On the way back down Warren refilled our water with ice-cold glacier water as near to the source as we could get. Delicious!
The next day we went on a hike to Llanganuco National Park and hiked over rocks and through dense foliage to the gorgeous turquoise lakes within. Oh, and did I forget to mention the glaciers? They make the water cooooold.
We took a day off between all this activity because Warren was battling a cold. Lucky for us, the view outside our deck was gorgeous, so even by not venturing out we were still treated to a magnificent view.
For our last hike of the trip we decided to go even further into Llanganuco National Park. We walked for 30 minutes to get to the park, and then we looked for a ride. The trailhead was a 30-40 minute drive away from the main gate, and the walking roundtrip was 12 hours. Needless to say, we would rather drive to the trailhead and expend our energy on the hike, not getting to the hike.
There was a combi at the park gate (a shared van sorta like a group taxi) getting a tire change when we arrived. There were several tourists milling around, so we weren’t sure there would be room (those of you who have traveled in South America are laughing at this, I know). OF COURSE there is room! We packed into the van with 21 other people and began our slow ride up the dirt roads to the trail head. Warren held a huge bag of vegetables in his lap, and I unfortunately (or fortunately, depending on your viewpoint), had my knee rubbing into crotch of a complete stranger the whole way up. Combis are not for hermits, people.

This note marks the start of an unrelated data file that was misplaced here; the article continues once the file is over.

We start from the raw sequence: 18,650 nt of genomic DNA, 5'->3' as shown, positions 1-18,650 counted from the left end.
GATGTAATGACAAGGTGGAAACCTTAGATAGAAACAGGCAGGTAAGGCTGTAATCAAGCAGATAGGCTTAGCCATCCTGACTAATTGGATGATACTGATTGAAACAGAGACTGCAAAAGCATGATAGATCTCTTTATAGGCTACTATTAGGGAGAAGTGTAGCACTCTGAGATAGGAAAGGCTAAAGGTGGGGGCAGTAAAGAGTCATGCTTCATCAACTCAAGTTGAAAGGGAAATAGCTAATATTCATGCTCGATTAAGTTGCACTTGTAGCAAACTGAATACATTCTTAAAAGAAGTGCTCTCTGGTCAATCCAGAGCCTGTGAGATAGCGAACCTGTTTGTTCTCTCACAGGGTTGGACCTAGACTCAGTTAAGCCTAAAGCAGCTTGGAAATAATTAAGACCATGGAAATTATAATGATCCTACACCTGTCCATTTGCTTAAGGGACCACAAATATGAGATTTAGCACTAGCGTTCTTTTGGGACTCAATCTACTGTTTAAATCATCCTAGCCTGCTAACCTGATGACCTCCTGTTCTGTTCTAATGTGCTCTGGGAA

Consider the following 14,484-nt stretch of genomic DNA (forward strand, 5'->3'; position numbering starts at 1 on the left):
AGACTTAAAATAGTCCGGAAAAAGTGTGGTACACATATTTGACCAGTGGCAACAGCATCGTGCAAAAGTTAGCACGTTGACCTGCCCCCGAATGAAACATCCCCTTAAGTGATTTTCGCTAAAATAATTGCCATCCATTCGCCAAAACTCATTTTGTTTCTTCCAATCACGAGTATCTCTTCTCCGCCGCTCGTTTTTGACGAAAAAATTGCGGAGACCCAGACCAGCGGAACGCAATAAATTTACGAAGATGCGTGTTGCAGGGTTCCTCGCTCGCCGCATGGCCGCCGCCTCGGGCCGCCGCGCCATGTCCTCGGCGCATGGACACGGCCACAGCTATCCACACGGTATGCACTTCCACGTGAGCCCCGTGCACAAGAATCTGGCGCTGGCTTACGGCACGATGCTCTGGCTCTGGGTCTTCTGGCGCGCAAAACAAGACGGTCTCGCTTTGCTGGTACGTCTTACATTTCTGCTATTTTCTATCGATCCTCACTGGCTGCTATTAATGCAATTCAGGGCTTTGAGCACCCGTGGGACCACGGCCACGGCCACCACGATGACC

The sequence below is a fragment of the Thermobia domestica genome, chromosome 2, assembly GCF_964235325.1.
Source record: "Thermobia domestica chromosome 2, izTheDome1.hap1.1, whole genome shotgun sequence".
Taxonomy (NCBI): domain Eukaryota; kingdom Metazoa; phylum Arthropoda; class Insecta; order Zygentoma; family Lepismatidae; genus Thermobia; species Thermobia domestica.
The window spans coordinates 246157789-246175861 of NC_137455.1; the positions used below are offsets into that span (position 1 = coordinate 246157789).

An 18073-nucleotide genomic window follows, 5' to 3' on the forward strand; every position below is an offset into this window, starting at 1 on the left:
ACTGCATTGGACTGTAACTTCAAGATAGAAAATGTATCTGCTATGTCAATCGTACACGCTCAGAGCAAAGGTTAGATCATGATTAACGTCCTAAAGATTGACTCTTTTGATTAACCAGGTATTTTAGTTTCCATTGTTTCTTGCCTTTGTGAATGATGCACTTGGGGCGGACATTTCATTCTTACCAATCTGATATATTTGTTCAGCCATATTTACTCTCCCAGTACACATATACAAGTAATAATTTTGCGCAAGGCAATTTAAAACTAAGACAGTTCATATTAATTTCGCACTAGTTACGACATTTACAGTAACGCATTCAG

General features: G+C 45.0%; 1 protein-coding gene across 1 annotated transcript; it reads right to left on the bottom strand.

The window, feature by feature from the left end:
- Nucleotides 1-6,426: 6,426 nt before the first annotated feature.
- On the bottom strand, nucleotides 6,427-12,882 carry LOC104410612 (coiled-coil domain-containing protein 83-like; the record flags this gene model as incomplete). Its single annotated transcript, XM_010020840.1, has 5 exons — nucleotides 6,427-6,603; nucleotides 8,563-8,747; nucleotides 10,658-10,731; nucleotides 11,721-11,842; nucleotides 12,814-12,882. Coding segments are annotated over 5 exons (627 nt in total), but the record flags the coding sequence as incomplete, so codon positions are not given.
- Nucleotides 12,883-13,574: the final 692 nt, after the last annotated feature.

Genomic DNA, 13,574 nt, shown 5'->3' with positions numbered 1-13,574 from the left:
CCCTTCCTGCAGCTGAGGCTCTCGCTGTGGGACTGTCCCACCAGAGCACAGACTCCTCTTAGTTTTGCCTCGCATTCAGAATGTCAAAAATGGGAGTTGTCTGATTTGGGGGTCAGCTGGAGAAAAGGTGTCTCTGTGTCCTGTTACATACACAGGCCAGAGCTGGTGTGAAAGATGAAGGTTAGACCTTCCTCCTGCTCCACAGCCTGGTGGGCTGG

At the trailhead we walked down to a beautiful valley with grazing cows and waterfalls streaming down the mountains.
Over the course of a few hours we hiked our way up to another glacier, looking back in amazement at how much ground we had covered. Who are these two people who hike for fun – we barely know them! 🙂
We had another glacier-side lunch date before hiking back down to catch a ride back to the gate. We knew it was our last hike for a few weeks, and we feel like we ended things on a bang.
We enjoyed the last night at the lodge with good food and conversation with two Canadian travelers who made us laugh all week, and we set off at 6:30 a.m. for the bus that would take us to the big city of Lima – and civilization – in “just” 9 hours.
Plugging back in
How do we feel now that we are plugged in again? It is harder for us to hear our inner voices with all the input from the city and from the internet, though I won’t argue that a fully stocked grocery store, washer and dryer, and movie theater are not nice treats after several weeks in small mountain towns.
But there is something about the space and quiet in a grand and gorgeous setting like the Cordillera Blancas that gives you the freedom to dig a little deeper within yourself, think about things that don’t often come to the surface, and appreciate what a beautiful world we live in.
To view all of Warren’s great pictures from our magical week in the Cordillera Blanca, check out our Flickr page.